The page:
Thursday, September 12, 2013

Still Life: Assembly Required

Sunflower Trio, pastel, 8x10

Although I'm primarily a landscape painter, I enjoy painting still life, too. A few of my pastel students sometimes accompany me on weekly plein air outings, but most of my students prefer working from photos. So every once in awhile I hold a still life class in order to get everyone out from behind the photos and work from life.

But there are challenges with doing this in a class setting. If you're limited to the space available in the studio, everyone in the class will need to huddle around one still life setup. And no one person (except the instructor who set it up) has control over the placement and lighting of the still life objects. Basically, you get what you get from where your easel is set up. That's the case in my studio where I hold classes. In other art centers where I've taught, I've had the use of larger studios and the ability to provide each student with their own space to set up their own still life objects, but they still needed to share lighting.

I personally feel that it wasn't until I started composing my own still life set ups that I really could do this type of work to my satisfaction. Maybe it's the control freak in me, but there's nothing like having total control over the objects selected, surface, background, arrangement, and the all important LIGHTING.

So for this week's class, I held a "demo only" class and went over what to consider when getting a still life set up...encouraging my students to put these ideas to work at home, where they can take advantage of that "total control" thing.

Before we got to the topic of lighting, we discussed still life composition and decisions that need to be made up front which will affect the composition. One such decision is at what level in relation to the viewer's eye to place the arrangement (overhead view? eye level?). As a landscape artist, an equivalent decision I usually make up front before painting a landscape is regarding a high horizon vs. a low horizon. Shadows and reflections (and composing these elements) as an integral part of the composition were also discussed.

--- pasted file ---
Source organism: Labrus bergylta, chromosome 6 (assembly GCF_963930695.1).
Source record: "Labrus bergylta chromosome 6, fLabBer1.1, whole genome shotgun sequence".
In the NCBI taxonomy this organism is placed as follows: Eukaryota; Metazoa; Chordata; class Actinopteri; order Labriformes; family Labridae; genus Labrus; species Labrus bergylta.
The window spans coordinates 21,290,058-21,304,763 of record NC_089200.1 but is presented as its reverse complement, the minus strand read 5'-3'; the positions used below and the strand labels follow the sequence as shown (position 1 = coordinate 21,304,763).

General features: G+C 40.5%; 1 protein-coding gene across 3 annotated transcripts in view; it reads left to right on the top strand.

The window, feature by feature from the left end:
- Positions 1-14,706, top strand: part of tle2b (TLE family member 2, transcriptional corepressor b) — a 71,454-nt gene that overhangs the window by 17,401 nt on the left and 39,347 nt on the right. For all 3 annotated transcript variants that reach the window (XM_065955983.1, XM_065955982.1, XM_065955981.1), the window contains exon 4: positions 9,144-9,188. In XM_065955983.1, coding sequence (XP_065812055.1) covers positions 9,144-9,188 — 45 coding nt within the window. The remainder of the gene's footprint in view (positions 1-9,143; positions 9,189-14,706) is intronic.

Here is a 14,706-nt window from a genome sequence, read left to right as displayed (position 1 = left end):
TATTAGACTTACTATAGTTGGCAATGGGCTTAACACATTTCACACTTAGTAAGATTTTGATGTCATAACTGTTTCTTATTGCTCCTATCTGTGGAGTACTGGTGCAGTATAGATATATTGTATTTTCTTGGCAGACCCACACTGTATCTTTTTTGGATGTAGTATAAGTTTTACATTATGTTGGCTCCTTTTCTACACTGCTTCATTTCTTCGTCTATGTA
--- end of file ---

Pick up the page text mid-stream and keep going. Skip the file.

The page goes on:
I tend to approach still life in a similar manner to plein air painting. I use a viewfinder to help me determine where to crop. I also make use of the camera on my phone to snap a quick shot and quickly review various ways to crop. For plein air painting, I use both of these tools. With using the camera snap shots, I can quickly flip through the various compositions and see which ones work better than others.

On to lighting...I've noticed that many accomplished still life artists tend to arrange their subject matter within a controlled lighting environment; either some type of enclosure or area in their studio in which they can block out or direct controlled lighting.

Below is my very crude attempt at creating a still life environment. If I were to begin specializing more in still life, I have to say that I'd certainly want to improve upon this. But the objective here was to more carefully control and direct the light source and enhance/darken the shadow areas. Without an enclosed area, the area in which the objects are placed receive too much light from various areas of the room. Another option is to darken the entire room, but in my studio during the day, too much light comes in through the windows. After I got going with my demo, I wished I extended the dark cloth on all three sides in order to darken the shadow areas some more. Like any other genre, it takes practice in order to master the subtleties of setting up a still life. The best still life artists are able to create a sense of drama with the ability to get focused lighting exactly where they want it. And many still life artists take as much (or more) time composing their arrangement as they do painting it.

But for the purposes of today's class, the goal was to simply inspire my students with a few ideas to work from life at home. Hopefully they'll all do their homework!

A preliminary block-in for Sunflower Trio.